Grandma was around before you were born. She knew more about life, love and death than you do. Grandma rocked. She didn’t depend on you. Maybe she did at the end, but hey that’s life. You didn’t go through your entire relationship ensuring their survival. We didn’t have to feed, clean and clothe Grandma. Well, some people do, and ask them how traumatic it is when the person they care for dies. Grandma was largely self sufficient. You don’t worry about Grandma if she’s out at night in the rain. Even in Wales we never used to leave a bowl of food out for a stray Grandma if we were worried she wasn’t getting enough nourishment. We never had to brush grandma. We never had to hand feed her or give her water. Until the end perhaps. My point is that Grandma looked after herself for most of her life.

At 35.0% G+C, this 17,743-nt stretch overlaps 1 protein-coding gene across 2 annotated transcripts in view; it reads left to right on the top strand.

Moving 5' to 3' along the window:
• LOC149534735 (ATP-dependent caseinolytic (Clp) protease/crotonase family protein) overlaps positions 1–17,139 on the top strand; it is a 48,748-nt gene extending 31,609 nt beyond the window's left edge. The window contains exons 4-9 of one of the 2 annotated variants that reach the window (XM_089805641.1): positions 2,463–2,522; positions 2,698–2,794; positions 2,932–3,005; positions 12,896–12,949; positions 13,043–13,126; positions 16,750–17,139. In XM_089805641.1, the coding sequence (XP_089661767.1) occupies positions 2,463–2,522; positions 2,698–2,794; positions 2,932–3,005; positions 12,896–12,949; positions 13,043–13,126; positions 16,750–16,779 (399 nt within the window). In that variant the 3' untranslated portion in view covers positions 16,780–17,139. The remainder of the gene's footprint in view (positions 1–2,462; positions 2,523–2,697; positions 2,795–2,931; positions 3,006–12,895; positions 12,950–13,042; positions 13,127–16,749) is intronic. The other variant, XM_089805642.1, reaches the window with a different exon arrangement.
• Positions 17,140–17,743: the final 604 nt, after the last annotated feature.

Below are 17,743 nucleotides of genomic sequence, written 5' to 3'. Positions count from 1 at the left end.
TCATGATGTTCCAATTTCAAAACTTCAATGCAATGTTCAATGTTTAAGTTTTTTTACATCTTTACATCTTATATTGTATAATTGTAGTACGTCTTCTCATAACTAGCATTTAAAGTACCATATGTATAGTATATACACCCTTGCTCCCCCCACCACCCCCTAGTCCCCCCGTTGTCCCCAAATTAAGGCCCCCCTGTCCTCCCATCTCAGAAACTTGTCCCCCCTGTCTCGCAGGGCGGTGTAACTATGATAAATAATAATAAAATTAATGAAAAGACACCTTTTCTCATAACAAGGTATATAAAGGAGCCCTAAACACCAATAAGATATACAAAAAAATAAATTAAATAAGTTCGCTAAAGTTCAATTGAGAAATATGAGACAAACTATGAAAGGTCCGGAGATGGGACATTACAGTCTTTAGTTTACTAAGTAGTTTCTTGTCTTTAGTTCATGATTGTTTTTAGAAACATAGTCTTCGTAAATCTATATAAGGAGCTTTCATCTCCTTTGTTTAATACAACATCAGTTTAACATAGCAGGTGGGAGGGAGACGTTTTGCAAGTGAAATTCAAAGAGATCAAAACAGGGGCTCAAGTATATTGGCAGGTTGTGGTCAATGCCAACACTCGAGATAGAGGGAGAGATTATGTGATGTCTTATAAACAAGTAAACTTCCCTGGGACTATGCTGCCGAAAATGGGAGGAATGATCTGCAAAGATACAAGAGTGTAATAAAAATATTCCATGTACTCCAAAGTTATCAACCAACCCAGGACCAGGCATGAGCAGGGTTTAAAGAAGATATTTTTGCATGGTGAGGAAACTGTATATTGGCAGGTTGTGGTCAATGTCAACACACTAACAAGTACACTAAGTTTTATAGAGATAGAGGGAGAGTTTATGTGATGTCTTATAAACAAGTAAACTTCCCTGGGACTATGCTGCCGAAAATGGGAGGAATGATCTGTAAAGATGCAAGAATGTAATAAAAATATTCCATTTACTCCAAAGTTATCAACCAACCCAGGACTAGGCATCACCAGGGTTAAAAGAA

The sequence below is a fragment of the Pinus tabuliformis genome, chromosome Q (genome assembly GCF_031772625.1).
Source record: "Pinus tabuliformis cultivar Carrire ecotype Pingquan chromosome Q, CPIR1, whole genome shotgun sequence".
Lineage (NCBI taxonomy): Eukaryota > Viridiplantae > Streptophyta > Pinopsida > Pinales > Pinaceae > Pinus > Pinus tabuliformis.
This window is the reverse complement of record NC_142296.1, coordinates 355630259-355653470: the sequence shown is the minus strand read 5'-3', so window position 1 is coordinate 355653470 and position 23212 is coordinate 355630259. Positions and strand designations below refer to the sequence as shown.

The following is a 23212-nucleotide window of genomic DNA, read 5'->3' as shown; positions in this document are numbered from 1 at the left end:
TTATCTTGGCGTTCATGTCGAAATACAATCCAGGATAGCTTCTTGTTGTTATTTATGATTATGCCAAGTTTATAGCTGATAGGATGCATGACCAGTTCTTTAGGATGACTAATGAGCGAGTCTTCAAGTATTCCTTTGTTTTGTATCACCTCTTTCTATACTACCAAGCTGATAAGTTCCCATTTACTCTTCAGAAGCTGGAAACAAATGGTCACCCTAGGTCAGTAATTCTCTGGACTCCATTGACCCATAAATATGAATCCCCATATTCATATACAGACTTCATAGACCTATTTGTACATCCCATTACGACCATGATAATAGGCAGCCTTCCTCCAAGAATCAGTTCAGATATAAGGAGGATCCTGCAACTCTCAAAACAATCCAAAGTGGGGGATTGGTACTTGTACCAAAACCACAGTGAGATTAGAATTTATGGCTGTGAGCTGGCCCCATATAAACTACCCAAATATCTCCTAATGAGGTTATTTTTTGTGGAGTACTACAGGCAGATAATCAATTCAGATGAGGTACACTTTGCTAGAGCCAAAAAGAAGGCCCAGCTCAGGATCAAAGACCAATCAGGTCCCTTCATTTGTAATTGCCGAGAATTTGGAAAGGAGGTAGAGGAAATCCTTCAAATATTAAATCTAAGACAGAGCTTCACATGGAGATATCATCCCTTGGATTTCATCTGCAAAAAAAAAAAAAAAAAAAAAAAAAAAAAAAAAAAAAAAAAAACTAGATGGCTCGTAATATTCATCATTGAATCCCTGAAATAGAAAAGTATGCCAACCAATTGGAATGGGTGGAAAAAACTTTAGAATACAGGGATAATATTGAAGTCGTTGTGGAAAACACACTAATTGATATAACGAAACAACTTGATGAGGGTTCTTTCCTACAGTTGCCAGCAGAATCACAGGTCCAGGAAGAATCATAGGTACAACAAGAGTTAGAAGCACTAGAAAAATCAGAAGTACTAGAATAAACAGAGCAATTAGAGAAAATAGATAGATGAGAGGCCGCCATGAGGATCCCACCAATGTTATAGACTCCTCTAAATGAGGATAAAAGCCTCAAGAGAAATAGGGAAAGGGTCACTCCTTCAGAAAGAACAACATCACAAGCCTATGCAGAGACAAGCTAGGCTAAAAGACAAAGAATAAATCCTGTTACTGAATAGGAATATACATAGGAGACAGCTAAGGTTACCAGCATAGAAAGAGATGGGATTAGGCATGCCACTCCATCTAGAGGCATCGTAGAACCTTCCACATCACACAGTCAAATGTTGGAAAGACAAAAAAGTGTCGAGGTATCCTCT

Now let’s look at your cat. When your cat is hungry you feed it. When he or she needs water you give them water. If they jump in the bath with the baby (Loki I’m talking to you) then you towel them off and cuddle them until they stop looking scared. If they are indoor cats you protect them from getting outside. If they fall ill you feel a terrible cold in your heart and will move heaven and earth to make them well. You feel responsible for them. Eva, my Burmese should not have been on the road. They are an indoor breed. But she was born to roam. I couldn’t stop her, and in the end I gave up trying. And then she died. I’ll go to my grave knowing I could have done a bit more to stop her. I didn’t kill her, but I didn’t do my job properly. I will never fail another cat. Eva’s death haunts me, years later. We feel pain because we feel responsibility. We can feel like we failed, even though in the vast majority of cases we really didn’t. Eva would have got out another way sooner or later, and when I feel her loss that’s what I remind myself.